Assessing the Energy Production Potential of Mississippi Crops and Crop Residue Using Adiabatic Bomb Calorimetry
Chemistry and Biochemistry
Mathematics and Natural Sciences
A variety of crops and crop components are being considered for their potential as alternative fuel sources for synthesis of biofuels. Development and continued improvements in conversion technologies have increased potential sources of alternative fuels. More importantly, recycling of crop residues formerly discarded as waste may enhance the sustainability of agricultural production. We are interested in exploring the total potential energy stored in crops and crop residue. Caloric values of all portions of several agricultural crops commonly grown in Mississippi were measured by adiabatic bomb calorimetry to evaluate their potential as an energy source. Corn, cotton, rice, soybeans, sweet potatoes and winter wheat were included in this study. Crops were grown and harvested under traditional production practices. Total crop biomass was harvested, and separated into individual plant components. Total energy content of each plant component was determined using standard procedures for adiabatic bomb calorimetry. Additional parameters evaluated were moisture content, density, and ash content. The experimental results show that corn cobs, cotton seeds and stalks, soybean seeds and leaves, sweet potatoes, and wheat have sufficient energy to make them feasible to use as alternative fuel sources. Efficiency of conversion of biomass will reduce the net potential energy production of this biomass material.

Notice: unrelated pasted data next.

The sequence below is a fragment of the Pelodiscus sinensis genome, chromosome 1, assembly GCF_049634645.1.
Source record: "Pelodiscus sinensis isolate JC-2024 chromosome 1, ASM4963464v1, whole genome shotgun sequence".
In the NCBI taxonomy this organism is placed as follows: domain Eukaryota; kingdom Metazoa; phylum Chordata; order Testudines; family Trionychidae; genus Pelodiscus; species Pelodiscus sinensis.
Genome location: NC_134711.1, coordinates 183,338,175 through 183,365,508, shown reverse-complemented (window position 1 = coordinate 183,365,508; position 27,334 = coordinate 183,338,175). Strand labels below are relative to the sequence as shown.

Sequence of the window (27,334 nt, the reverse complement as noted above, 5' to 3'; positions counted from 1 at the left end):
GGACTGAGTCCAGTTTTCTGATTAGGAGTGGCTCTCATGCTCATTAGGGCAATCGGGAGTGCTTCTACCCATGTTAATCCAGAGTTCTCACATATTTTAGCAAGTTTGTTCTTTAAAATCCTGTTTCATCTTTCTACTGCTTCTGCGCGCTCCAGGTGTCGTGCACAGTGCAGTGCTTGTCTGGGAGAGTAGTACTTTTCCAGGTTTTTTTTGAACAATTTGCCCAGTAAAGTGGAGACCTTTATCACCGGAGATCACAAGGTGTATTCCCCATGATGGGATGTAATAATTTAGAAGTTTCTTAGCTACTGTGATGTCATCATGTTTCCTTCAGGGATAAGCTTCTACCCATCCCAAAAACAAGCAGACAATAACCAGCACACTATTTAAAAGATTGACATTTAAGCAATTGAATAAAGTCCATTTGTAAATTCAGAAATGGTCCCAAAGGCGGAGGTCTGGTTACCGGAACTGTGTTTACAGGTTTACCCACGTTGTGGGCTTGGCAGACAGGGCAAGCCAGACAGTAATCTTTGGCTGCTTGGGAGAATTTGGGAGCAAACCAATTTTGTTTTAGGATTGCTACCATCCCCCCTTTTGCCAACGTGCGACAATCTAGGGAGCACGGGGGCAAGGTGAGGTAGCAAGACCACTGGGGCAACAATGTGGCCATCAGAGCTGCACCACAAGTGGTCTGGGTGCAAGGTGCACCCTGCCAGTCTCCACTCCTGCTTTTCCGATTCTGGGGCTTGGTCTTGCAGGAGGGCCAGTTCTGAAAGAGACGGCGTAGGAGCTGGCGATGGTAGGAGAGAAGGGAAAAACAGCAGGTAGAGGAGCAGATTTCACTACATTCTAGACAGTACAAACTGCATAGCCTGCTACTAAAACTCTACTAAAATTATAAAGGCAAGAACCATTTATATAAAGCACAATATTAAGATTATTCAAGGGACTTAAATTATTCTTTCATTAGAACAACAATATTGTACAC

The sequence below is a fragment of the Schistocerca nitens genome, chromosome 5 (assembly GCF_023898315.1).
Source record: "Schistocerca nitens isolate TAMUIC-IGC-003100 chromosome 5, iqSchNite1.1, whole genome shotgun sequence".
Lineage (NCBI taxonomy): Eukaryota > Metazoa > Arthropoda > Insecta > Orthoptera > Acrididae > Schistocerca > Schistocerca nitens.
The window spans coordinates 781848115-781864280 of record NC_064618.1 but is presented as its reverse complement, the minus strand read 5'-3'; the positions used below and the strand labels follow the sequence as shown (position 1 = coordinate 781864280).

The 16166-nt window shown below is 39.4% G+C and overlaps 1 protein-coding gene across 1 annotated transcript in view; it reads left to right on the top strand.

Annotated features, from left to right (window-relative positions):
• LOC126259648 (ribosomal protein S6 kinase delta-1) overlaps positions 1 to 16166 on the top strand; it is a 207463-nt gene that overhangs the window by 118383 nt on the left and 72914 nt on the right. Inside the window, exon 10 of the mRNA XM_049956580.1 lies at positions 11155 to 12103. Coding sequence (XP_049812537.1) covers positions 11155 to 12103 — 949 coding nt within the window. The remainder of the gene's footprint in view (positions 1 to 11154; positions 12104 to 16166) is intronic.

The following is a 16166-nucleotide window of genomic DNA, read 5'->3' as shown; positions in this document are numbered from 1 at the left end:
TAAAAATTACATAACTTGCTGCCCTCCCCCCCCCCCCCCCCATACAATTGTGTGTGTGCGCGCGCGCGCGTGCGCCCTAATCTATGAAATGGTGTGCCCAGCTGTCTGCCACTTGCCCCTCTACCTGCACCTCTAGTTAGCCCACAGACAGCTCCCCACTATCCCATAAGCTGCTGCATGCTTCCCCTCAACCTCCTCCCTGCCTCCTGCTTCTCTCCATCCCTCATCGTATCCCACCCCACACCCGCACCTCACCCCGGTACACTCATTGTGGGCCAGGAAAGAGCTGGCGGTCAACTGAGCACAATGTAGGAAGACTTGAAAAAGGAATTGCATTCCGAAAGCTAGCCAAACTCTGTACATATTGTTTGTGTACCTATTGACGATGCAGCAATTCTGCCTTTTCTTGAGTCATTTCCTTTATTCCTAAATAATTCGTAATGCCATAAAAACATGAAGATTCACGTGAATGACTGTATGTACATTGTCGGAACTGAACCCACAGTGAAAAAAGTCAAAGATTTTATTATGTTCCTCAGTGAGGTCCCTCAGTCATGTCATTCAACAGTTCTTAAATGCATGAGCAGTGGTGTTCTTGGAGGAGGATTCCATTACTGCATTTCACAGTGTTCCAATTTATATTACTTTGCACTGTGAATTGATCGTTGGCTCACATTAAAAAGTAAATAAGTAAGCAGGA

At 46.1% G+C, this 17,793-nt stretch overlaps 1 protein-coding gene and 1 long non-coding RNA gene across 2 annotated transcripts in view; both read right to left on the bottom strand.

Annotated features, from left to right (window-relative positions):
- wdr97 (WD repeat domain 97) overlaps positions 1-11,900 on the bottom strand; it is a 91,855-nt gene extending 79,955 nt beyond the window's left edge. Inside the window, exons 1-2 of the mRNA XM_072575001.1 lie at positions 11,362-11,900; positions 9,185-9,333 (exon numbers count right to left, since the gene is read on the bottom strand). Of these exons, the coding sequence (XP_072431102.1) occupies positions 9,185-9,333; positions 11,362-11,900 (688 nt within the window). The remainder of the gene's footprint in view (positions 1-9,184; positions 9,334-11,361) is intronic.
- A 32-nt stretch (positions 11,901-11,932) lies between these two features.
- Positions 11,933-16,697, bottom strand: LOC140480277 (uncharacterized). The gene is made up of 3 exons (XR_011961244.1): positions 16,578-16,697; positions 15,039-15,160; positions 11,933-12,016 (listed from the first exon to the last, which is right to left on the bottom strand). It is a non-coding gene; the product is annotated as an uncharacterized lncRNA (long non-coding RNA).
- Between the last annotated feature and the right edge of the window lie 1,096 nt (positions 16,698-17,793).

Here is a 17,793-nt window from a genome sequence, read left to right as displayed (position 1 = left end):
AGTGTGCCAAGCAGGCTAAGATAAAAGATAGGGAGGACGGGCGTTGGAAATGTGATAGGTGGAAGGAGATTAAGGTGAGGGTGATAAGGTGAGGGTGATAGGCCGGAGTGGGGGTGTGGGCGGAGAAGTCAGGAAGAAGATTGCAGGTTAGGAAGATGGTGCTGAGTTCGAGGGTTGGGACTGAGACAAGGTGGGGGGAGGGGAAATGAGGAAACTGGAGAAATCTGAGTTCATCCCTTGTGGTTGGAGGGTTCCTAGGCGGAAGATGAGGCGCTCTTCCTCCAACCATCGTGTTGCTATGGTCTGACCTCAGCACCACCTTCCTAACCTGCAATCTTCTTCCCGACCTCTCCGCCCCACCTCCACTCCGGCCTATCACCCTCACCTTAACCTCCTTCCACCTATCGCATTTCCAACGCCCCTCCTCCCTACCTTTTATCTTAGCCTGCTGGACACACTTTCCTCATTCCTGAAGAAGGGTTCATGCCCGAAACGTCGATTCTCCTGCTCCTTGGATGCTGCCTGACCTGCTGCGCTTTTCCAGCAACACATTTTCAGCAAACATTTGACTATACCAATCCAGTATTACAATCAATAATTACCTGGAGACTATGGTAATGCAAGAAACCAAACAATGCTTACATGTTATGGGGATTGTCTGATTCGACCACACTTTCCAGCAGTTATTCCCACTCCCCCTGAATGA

Journal of the Mississippi Academy of Sciences
Younes, S. T.,
(2014). Assessing the Energy Production Potential of Mississippi Crops and Crop Residue Using Adiabatic Bomb Calorimetry. Journal of the Mississippi Academy of Sciences, 59(3), 396-407.
Available at: https://aquila.usm.edu/fac_pubs/17269